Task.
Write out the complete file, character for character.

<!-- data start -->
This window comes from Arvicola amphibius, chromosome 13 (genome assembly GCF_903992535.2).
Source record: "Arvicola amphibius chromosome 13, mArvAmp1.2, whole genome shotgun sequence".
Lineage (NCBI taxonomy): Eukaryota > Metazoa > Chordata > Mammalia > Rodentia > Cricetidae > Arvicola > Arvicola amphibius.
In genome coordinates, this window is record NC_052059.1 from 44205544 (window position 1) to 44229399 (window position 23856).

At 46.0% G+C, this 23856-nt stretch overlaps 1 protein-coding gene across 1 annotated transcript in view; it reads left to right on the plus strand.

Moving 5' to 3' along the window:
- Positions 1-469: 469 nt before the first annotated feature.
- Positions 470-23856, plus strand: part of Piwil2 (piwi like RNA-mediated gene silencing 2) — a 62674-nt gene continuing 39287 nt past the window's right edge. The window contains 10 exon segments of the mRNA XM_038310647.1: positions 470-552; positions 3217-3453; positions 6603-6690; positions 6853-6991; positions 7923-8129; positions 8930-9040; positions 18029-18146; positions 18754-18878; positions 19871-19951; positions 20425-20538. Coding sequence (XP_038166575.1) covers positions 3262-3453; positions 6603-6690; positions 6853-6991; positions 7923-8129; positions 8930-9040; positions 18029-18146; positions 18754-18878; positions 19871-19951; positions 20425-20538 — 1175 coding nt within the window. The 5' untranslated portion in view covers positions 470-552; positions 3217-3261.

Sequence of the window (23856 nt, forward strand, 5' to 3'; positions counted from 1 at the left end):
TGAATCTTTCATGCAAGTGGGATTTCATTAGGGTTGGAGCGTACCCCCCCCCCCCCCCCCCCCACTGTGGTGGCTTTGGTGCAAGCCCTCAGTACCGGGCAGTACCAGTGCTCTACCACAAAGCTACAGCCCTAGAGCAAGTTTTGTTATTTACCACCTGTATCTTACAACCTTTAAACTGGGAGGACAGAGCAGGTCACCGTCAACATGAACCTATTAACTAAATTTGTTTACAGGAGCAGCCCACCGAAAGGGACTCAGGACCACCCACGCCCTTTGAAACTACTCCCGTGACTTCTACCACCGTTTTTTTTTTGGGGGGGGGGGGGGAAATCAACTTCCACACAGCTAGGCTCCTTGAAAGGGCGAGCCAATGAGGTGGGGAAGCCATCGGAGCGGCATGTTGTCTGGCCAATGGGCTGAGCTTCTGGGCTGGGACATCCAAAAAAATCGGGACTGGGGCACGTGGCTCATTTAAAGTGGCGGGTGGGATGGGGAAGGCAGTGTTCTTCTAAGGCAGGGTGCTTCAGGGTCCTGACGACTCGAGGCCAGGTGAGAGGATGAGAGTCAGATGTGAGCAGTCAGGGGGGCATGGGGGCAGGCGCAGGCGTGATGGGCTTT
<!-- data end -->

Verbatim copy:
This window comes from Arvicola amphibius, chromosome 13 (genome assembly GCF_903992535.2).
Source record: "Arvicola amphibius chromosome 13, mArvAmp1.2, whole genome shotgun sequence".
Lineage (NCBI taxonomy): Eukaryota > Metazoa > Chordata > Mammalia > Rodentia > Cricetidae > Arvicola > Arvicola amphibius.
In genome coordinates, this window is record NC_052059.1 from 44205544 (window position 1) to 44229399 (window position 23856).

At 46.0% G+C, this 23856-nt stretch overlaps 1 protein-coding gene across 1 annotated transcript in view; it reads left to right on the plus strand.

Moving 5' to 3' along the window:
- Positions 1-469: 469 nt before the first annotated feature.
- Positions 470-23856, plus strand: part of Piwil2 (piwi like RNA-mediated gene silencing 2) — a 62674-nt gene continuing 39287 nt past the window's right edge. The window contains 10 exon segments of the mRNA XM_038310647.1: positions 470-552; positions 3217-3453; positions 6603-6690; positions 6853-6991; positions 7923-8129; positions 8930-9040; positions 18029-18146; positions 18754-18878; positions 19871-19951; positions 20425-20538. Coding sequence (XP_038166575.1) covers positions 3262-3453; positions 6603-6690; positions 6853-6991; positions 7923-8129; positions 8930-9040; positions 18029-18146; positions 18754-18878; positions 19871-19951; positions 20425-20538 — 1175 coding nt within the window. The 5' untranslated portion in view covers positions 470-552; positions 3217-3261.

Sequence of the window (23856 nt, forward strand, 5' to 3'; positions counted from 1 at the left end):
TGAATCTTTCATGCAAGTGGGATTTCATTAGGGTTGGAGCGTACCCCCCCCCCCCCCCCCCCCACTGTGGTGGCTTTGGTGCAAGCCCTCAGTACCGGGCAGTACCAGTGCTCTACCACAAAGCTACAGCCCTAGAGCAAGTTTTGTTATTTACCACCTGTATCTTACAACCTTTAAACTGGGAGGACAGAGCAGGTCACCGTCAACATGAACCTATTAACTAAATTTGTTTACAGGAGCAGCCCACCGAAAGGGACTCAGGACCACCCACGCCCTTTGAAACTACTCCCGTGACTTCTACCACCGTTTTTTTTTTGGGGGGGGGGGGGGAAATCAACTTCCACACAGCTAGGCTCCTTGAAAGGGCGAGCCAATGAGGTGGGGAAGCCATCGGAGCGGCATGTTGTCTGGCCAATGGGCTGAGCTTCTGGGCTGGGACATCCAAAAAAATCGGGACTGGGGCACGTGGCTCATTTAAAGTGGCGGGTGGGATGGGGAAGGCAGTGTTCTTCTAAGGCAGGGTGCTTCAGGGTCCTGACGACTCGAGGCCAGGTGAGAGGATGAGAGTCAGATGTGAGCAGTCAGGGGGGCATGGGGGCAGGCGCAGGCGTGATGGGCTTT